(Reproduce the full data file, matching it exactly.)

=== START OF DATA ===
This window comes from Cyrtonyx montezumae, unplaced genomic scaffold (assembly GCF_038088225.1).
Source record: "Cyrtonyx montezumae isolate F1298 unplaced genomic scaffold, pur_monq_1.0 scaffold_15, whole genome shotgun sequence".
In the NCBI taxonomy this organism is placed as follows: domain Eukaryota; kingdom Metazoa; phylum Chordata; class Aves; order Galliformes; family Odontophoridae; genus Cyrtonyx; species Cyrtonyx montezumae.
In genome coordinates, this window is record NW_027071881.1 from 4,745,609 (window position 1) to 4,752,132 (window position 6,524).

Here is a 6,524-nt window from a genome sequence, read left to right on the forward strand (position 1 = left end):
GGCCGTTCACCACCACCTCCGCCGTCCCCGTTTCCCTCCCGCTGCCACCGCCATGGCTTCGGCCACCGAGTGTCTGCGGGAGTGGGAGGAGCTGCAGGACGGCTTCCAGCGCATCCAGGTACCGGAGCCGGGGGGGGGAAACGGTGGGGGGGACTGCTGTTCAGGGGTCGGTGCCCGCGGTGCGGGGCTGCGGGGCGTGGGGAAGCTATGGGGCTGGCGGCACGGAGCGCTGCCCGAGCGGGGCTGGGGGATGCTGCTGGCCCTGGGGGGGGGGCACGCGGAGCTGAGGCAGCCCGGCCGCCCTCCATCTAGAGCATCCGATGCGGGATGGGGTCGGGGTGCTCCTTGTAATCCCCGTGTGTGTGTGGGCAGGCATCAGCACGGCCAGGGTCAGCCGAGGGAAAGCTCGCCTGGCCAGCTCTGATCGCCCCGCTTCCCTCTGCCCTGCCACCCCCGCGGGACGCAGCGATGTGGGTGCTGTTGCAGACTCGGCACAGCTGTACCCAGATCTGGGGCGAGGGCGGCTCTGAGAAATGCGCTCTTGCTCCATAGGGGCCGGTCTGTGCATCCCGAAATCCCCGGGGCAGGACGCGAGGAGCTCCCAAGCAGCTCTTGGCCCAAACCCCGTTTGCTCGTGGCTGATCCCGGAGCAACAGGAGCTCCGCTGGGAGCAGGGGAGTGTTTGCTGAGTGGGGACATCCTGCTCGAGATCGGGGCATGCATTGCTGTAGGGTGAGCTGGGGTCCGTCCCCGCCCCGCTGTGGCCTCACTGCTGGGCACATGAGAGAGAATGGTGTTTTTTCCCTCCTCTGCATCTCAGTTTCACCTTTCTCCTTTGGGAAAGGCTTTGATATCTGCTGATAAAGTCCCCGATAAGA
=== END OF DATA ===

This window comes from Cyrtonyx montezumae, unplaced genomic scaffold (assembly GCF_038088225.1).
Source record: "Cyrtonyx montezumae isolate F1298 unplaced genomic scaffold, pur_monq_1.0 scaffold_15, whole genome shotgun sequence".
In the NCBI taxonomy this organism is placed as follows: domain Eukaryota; kingdom Metazoa; phylum Chordata; class Aves; order Galliformes; family Odontophoridae; genus Cyrtonyx; species Cyrtonyx montezumae.
In genome coordinates, this window is record NW_027071881.1 from 4,745,609 (window position 1) to 4,752,132 (window position 6,524).

Here is a 6,524-nt window from a genome sequence, read left to right on the forward strand (position 1 = left end):
GGCCGTTCACCACCACCTCCGCCGTCCCCGTTTCCCTCCCGCTGCCACCGCCATGGCTTCGGCCACCGAGTGTCTGCGGGAGTGGGAGGAGCTGCAGGACGGCTTCCAGCGCATCCAGGTACCGGAGCCGGGGGGGGGAAACGGTGGGGGGGACTGCTGTTCAGGGGTCGGTGCCCGCGGTGCGGGGCTGCGGGGCGTGGGGAAGCTATGGGGCTGGCGGCACGGAGCGCTGCCCGAGCGGGGCTGGGGGATGCTGCTGGCCCTGGGGGGGGGGCACGCGGAGCTGAGGCAGCCCGGCCGCCCTCCATCTAGAGCATCCGATGCGGGATGGGGTCGGGGTGCTCCTTGTAATCCCCGTGTGTGTGTGGGCAGGCATCAGCACGGCCAGGGTCAGCCGAGGGAAAGCTCGCCTGGCCAGCTCTGATCGCCCCGCTTCCCTCTGCCCTGCCACCCCCGCGGGACGCAGCGATGTGGGTGCTGTTGCAGACTCGGCACAGCTGTACCCAGATCTGGGGCGAGGGCGGCTCTGAGAAATGCGCTCTTGCTCCATAGGGGCCGGTCTGTGCATCCCGAAATCCCCGGGGCAGGACGCGAGGAGCTCCCAAGCAGCTCTTGGCCCAAACCCCGTTTGCTCGTGGCTGATCCCGGAGCAACAGGAGCTCCGCTGGGAGCAGGGGAGTGTTTGCTGAGTGGGGACATCCTGCTCGAGATCGGGGCATGCATTGCTGTAGGGTGAGCTGGGGTCCGTCCCCGCCCCGCTGTGGCCTCACTGCTGGGCACATGAGAGAGAATGGTGTTTTTTCCCTCCTCTGCATCTCAGTTTCACCTTTCTCCTTTGGGAAAGGCTTTGATATCTGCTGATAAAGTCCCCGATAAGA